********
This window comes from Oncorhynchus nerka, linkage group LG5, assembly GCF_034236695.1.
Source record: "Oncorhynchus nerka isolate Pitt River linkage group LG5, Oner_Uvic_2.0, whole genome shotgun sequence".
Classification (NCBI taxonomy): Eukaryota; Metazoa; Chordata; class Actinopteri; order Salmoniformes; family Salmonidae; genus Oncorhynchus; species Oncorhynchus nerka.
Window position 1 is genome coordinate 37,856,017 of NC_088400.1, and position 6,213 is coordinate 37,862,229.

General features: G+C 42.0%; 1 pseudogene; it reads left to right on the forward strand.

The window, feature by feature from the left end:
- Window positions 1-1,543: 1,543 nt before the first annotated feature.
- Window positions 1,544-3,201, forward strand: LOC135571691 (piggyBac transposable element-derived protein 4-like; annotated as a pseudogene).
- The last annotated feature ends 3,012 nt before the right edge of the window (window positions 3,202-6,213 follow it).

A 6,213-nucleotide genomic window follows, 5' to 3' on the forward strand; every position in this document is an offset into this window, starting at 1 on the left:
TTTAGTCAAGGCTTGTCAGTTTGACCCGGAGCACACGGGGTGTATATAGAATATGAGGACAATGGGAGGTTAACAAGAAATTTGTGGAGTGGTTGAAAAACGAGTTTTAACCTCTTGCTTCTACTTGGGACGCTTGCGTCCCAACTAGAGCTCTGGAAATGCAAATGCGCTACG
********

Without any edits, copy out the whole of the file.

This window comes from Oncorhynchus nerka, linkage group LG5, assembly GCF_034236695.1.
Source record: "Oncorhynchus nerka isolate Pitt River linkage group LG5, Oner_Uvic_2.0, whole genome shotgun sequence".
Classification (NCBI taxonomy): Eukaryota; Metazoa; Chordata; class Actinopteri; order Salmoniformes; family Salmonidae; genus Oncorhynchus; species Oncorhynchus nerka.
Window position 1 is genome coordinate 37,856,017 of NC_088400.1, and position 6,213 is coordinate 37,862,229.

General features: G+C 42.0%; 1 pseudogene; it reads left to right on the forward strand.

The window, feature by feature from the left end:
- Window positions 1-1,543: 1,543 nt before the first annotated feature.
- Window positions 1,544-3,201, forward strand: LOC135571691 (piggyBac transposable element-derived protein 4-like; annotated as a pseudogene).
- The last annotated feature ends 3,012 nt before the right edge of the window (window positions 3,202-6,213 follow it).

A 6,213-nucleotide genomic window follows, 5' to 3' on the forward strand; every position in this document is an offset into this window, starting at 1 on the left:
TTTAGTCAAGGCTTGTCAGTTTGACCCGGAGCACACGGGGTGTATATAGAATATGAGGACAATGGGAGGTTAACAAGAAATTTGTGGAGTGGTTGAAAAACGAGTTTTAACCTCTTGCTTCTACTTGGGACGCTTGCGTCCCAACTAGAGCTCTGGAAATGCAAATGCGCTACG